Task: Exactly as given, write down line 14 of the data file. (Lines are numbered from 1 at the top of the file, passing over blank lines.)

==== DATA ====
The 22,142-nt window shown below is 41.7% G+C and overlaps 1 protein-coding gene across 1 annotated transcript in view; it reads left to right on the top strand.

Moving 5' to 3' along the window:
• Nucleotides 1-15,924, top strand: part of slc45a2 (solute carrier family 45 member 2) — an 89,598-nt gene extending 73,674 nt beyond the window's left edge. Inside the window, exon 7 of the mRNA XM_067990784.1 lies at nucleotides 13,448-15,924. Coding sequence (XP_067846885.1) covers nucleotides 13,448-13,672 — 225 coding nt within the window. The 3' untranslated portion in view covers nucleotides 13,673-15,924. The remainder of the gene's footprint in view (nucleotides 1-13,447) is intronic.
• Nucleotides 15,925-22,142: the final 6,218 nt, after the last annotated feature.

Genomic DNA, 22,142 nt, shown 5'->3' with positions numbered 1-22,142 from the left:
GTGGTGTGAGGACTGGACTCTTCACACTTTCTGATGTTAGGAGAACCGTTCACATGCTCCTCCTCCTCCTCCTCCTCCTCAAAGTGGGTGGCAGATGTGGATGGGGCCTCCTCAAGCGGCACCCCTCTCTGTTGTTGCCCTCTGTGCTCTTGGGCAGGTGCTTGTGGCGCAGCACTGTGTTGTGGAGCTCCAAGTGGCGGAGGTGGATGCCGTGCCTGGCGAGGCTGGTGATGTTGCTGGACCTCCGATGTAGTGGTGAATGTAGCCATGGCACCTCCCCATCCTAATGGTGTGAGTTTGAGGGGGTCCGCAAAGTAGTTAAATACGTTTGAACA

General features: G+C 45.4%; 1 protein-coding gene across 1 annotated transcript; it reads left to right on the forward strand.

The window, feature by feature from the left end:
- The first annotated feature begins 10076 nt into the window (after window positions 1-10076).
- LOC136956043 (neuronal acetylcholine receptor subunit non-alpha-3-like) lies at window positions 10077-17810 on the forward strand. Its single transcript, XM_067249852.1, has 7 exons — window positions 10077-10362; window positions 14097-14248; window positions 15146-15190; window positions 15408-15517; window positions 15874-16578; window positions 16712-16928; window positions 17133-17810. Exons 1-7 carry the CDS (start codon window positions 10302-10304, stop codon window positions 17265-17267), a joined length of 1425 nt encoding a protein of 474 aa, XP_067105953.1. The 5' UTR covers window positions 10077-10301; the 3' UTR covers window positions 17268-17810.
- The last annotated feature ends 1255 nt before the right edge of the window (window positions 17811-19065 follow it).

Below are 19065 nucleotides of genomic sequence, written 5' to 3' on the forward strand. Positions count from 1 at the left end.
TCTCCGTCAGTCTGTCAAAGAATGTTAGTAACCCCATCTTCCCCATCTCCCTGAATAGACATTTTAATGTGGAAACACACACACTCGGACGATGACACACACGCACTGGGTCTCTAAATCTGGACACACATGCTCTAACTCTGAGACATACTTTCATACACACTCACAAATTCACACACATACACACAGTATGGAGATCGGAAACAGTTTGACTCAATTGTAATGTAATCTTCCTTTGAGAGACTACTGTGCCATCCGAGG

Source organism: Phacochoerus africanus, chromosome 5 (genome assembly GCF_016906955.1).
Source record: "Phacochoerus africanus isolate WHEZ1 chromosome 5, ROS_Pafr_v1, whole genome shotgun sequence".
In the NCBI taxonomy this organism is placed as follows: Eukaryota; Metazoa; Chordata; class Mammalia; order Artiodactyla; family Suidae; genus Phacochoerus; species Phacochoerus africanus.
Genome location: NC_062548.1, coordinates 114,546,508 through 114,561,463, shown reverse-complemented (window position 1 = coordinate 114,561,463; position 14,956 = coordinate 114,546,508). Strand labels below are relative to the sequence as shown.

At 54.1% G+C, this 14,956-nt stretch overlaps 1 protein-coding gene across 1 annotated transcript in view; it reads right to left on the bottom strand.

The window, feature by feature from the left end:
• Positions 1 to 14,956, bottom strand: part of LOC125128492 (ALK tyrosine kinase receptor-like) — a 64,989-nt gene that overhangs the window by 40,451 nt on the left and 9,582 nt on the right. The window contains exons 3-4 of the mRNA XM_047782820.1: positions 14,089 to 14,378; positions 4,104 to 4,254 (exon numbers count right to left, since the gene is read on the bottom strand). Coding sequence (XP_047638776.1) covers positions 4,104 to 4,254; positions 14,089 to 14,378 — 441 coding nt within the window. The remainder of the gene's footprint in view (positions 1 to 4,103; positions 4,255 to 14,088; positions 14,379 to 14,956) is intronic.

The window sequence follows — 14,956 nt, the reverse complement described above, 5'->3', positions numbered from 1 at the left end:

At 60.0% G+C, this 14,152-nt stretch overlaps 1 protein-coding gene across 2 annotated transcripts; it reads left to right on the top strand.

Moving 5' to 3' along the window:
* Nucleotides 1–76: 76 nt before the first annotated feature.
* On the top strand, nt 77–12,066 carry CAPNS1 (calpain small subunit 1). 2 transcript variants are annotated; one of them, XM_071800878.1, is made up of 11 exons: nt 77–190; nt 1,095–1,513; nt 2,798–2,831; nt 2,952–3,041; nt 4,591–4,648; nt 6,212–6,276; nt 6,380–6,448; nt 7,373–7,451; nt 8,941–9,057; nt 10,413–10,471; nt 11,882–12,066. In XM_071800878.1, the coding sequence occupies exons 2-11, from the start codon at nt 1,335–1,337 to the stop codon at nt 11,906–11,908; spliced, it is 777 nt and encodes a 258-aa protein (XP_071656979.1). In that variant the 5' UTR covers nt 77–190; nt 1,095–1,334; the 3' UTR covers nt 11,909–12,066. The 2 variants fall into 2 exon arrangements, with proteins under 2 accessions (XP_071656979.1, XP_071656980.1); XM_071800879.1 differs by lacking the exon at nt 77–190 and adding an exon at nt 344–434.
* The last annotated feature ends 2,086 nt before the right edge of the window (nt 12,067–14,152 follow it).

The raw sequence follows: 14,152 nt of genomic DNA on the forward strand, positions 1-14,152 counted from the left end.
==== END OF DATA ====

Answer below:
Source organism: Phacochoerus africanus, chromosome 5 (genome assembly GCF_016906955.1).